Yet, Dad’s hands were much gentler than Mum’s – not the skin, but his touch. He was the one who washed wounds gently, dabbed calamine lotion on even the tiniest mosquito bite or chickenpox blister. Perhaps, if he had not been the youngest of thirteen children and denied the opportunity for further education, he may have been a doctor. His dedication to self-education at night school and constant thirst for knowledge proved he had the intellectual capacity.

A moan reminds me that Dad is still in this world. His laboured breathing eases to an almost gentle rhythmic snore. I sit in the uncomfortable visitor’s chair, grateful my sister, Rita left a large curved pillow squashed to support a back beginning to ache with tension and lack of comfortable sleep.

Dad’s slack-jaw repose, unsettling. Awed at his vulnerability, I remember a man with an explosive temper, yet the patience to teach and to learn. Now he lies helpless at the mercy of a hospital system that sees him as a nuisance. A dying old man, taking a bed and resources more useful to younger, fitter others. I relive the argument between my brother George and the Charge Nurse earlier in the day when they tried to convince us Dad should be discharged and sent back to the nursing home. Our system has a lot to learn about dying and grief.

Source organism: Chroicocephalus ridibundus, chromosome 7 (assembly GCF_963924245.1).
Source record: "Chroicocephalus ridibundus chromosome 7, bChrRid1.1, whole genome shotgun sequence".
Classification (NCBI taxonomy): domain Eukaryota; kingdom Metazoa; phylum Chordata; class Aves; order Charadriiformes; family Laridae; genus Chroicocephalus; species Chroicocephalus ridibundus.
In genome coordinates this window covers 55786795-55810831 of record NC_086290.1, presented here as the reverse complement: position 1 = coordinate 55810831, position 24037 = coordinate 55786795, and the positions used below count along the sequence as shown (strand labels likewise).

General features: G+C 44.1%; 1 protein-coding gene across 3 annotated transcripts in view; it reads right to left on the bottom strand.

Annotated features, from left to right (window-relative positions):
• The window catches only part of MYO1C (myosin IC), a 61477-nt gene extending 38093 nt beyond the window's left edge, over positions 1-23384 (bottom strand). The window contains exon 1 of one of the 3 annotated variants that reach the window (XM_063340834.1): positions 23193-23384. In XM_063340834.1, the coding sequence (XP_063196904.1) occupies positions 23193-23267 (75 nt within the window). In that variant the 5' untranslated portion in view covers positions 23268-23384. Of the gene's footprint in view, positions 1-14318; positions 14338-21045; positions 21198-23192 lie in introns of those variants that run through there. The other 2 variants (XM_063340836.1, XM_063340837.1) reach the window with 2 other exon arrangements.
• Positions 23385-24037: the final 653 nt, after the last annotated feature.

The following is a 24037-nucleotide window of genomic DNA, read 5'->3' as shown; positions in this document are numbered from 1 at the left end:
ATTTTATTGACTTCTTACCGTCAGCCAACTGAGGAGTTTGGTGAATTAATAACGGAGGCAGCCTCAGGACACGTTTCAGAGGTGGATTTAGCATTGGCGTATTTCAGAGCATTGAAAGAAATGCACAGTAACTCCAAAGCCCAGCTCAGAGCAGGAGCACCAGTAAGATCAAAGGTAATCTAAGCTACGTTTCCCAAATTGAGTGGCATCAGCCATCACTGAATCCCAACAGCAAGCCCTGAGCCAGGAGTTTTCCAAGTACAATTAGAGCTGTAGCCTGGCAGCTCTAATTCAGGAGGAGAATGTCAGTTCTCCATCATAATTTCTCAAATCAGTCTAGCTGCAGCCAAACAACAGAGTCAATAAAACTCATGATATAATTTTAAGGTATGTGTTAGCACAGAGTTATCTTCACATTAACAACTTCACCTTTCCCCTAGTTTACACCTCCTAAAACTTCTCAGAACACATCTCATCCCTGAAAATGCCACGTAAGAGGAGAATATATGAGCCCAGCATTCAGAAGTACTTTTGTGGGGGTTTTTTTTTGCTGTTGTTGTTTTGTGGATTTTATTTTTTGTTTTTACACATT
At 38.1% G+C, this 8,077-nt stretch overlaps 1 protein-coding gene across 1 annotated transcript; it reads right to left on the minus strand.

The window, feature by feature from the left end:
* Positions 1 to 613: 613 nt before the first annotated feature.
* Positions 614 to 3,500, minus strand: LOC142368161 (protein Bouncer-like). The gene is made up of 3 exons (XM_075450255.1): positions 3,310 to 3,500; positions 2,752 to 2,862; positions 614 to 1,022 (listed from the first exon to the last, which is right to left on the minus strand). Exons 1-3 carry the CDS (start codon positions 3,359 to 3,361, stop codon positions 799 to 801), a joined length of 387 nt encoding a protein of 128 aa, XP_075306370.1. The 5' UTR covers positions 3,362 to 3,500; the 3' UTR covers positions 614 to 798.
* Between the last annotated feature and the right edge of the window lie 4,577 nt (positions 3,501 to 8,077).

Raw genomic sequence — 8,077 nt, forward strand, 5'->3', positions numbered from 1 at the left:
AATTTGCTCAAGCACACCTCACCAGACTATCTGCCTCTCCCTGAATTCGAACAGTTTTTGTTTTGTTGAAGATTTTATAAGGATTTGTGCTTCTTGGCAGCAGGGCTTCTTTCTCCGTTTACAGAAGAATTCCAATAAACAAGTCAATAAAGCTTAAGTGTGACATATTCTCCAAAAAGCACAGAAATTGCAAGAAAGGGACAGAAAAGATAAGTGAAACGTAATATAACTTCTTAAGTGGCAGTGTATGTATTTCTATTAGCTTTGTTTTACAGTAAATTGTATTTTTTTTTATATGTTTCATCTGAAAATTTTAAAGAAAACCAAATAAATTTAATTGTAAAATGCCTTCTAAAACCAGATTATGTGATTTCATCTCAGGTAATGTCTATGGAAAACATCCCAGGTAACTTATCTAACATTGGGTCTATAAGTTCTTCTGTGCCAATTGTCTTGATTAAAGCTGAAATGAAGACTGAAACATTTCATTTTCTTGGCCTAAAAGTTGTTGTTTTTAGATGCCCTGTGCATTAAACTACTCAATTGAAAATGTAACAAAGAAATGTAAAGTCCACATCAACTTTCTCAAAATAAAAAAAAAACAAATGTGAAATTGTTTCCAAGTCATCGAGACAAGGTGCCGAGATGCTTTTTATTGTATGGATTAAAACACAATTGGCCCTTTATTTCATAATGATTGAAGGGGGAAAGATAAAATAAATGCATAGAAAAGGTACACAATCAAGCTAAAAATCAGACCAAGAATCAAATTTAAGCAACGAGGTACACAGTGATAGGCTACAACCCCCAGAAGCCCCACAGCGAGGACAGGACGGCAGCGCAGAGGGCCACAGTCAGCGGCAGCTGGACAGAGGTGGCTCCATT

An unwanted patient here, Dad showed much patience in his life. He spent hours to find an intermittent fault on electrical equipment or the origin of an unusual noise in a car or motorbike engine. More hours in makeshift darkrooms developing black and white photographs until the best possible copy was printed. He often shared a useful or attractive object produced from leftover scrap wood from off-cuts in the bargain bin outside the local hardware shop. His photographic and developing skills, his expertise with cars and motorbikes and his DIY talents all passed on to his children with varying success.